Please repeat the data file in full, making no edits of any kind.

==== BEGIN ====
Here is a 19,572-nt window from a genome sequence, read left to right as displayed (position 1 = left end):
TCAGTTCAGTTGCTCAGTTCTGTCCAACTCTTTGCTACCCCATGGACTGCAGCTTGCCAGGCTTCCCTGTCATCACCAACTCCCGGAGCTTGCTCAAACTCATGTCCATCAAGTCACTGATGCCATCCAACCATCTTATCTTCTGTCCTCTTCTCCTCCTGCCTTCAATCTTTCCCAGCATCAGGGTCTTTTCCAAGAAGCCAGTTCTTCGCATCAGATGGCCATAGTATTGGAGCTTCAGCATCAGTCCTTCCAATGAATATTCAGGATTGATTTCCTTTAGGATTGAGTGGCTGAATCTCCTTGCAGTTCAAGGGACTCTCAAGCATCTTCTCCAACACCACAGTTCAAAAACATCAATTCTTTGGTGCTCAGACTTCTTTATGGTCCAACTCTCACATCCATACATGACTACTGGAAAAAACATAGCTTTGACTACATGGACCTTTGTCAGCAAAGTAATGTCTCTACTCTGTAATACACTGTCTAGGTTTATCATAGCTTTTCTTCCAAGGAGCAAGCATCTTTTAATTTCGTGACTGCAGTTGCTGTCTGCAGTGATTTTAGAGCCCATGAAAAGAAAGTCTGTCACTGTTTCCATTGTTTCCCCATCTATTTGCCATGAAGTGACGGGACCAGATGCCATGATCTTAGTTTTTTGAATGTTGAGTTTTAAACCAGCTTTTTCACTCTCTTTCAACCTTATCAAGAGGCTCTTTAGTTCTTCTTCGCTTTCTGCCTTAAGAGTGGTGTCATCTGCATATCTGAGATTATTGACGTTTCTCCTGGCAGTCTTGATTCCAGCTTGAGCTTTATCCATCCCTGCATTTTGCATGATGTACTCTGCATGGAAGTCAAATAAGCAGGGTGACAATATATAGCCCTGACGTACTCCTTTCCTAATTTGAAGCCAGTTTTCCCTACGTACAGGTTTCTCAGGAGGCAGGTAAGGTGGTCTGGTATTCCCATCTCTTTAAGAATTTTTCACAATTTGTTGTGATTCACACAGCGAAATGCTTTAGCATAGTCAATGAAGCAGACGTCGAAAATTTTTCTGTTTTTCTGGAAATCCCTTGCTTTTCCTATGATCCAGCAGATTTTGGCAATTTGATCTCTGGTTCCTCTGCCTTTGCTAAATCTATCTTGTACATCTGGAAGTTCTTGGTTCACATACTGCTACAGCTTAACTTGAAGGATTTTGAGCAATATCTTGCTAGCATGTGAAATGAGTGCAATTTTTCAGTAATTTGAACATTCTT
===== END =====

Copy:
Here is a 19,572-nt window from a genome sequence, read left to right as displayed (position 1 = left end):
TCAGTTCAGTTGCTCAGTTCTGTCCAACTCTTTGCTACCCCATGGACTGCAGCTTGCCAGGCTTCCCTGTCATCACCAACTCCCGGAGCTTGCTCAAACTCATGTCCATCAAGTCACTGATGCCATCCAACCATCTTATCTTCTGTCCTCTTCTCCTCCTGCCTTCAATCTTTCCCAGCATCAGGGTCTTTTCCAAGAAGCCAGTTCTTCGCATCAGATGGCCATAGTATTGGAGCTTCAGCATCAGTCCTTCCAATGAATATTCAGGATTGATTTCCTTTAGGATTGAGTGGCTGAATCTCCTTGCAGTTCAAGGGACTCTCAAGCATCTTCTCCAACACCACAGTTCAAAAACATCAATTCTTTGGTGCTCAGACTTCTTTATGGTCCAACTCTCACATCCATACATGACTACTGGAAAAAACATAGCTTTGACTACATGGACCTTTGTCAGCAAAGTAATGTCTCTACTCTGTAATACACTGTCTAGGTTTATCATAGCTTTTCTTCCAAGGAGCAAGCATCTTTTAATTTCGTGACTGCAGTTGCTGTCTGCAGTGATTTTAGAGCCCATGAAAAGAAAGTCTGTCACTGTTTCCATTGTTTCCCCATCTATTTGCCATGAAGTGACGGGACCAGATGCCATGATCTTAGTTTTTTGAATGTTGAGTTTTAAACCAGCTTTTTCACTCTCTTTCAACCTTATCAAGAGGCTCTTTAGTTCTTCTTCGCTTTCTGCCTTAAGAGTGGTGTCATCTGCATATCTGAGATTATTGACGTTTCTCCTGGCAGTCTTGATTCCAGCTTGAGCTTTATCCATCCCTGCATTTTGCATGATGTACTCTGCATGGAAGTCAAATAAGCAGGGTGACAATATATAGCCCTGACGTACTCCTTTCCTAATTTGAAGCCAGTTTTCCCTACGTACAGGTTTCTCAGGAGGCAGGTAAGGTGGTCTGGTATTCCCATCTCTTTAAGAATTTTTCACAATTTGTTGTGATTCACACAGCGAAATGCTTTAGCATAGTCAATGAAGCAGACGTCGAAAATTTTTCTGTTTTTCTGGAAATCCCTTGCTTTTCCTATGATCCAGCAGATTTTGGCAATTTGATCTCTGGTTCCTCTGCCTTTGCTAAATCTATCTTGTACATCTGGAAGTTCTTGGTTCACATACTGCTACAGCTTAACTTGAAGGATTTTGAGCAATATCTTGCTAGCATGTGAAATGAGTGCAATTTTTCAGTAATTTGAACATTCTT